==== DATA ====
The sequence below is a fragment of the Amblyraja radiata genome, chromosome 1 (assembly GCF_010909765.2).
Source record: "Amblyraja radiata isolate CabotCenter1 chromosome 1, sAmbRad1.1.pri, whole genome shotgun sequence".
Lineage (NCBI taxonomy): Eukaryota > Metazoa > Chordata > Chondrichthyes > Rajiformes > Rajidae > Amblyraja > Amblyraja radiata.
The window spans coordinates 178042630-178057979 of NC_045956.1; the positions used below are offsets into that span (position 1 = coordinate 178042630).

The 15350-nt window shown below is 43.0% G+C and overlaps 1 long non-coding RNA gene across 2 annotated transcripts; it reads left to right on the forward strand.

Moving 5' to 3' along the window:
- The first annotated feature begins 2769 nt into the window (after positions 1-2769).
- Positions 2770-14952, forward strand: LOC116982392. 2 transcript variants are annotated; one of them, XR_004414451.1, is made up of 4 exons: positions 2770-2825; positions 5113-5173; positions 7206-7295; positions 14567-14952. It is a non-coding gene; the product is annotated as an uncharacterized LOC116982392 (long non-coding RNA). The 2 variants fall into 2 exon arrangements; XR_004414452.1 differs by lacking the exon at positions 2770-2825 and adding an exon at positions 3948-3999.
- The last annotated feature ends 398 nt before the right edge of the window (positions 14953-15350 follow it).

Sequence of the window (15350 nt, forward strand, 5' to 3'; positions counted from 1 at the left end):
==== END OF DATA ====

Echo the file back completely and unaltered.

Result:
The sequence below is a fragment of the Amblyraja radiata genome, chromosome 1 (assembly GCF_010909765.2).
Source record: "Amblyraja radiata isolate CabotCenter1 chromosome 1, sAmbRad1.1.pri, whole genome shotgun sequence".
Lineage (NCBI taxonomy): Eukaryota > Metazoa > Chordata > Chondrichthyes > Rajiformes > Rajidae > Amblyraja > Amblyraja radiata.
The window spans coordinates 178042630-178057979 of NC_045956.1; the positions used below are offsets into that span (position 1 = coordinate 178042630).

The 15350-nt window shown below is 43.0% G+C and overlaps 1 long non-coding RNA gene across 2 annotated transcripts; it reads left to right on the forward strand.

Moving 5' to 3' along the window:
- The first annotated feature begins 2769 nt into the window (after positions 1-2769).
- Positions 2770-14952, forward strand: LOC116982392. 2 transcript variants are annotated; one of them, XR_004414451.1, is made up of 4 exons: positions 2770-2825; positions 5113-5173; positions 7206-7295; positions 14567-14952. It is a non-coding gene; the product is annotated as an uncharacterized LOC116982392 (long non-coding RNA). The 2 variants fall into 2 exon arrangements; XR_004414452.1 differs by lacking the exon at positions 2770-2825 and adding an exon at positions 3948-3999.
- The last annotated feature ends 398 nt before the right edge of the window (positions 14953-15350 follow it).

Sequence of the window (15350 nt, forward strand, 5' to 3'; positions counted from 1 at the left end):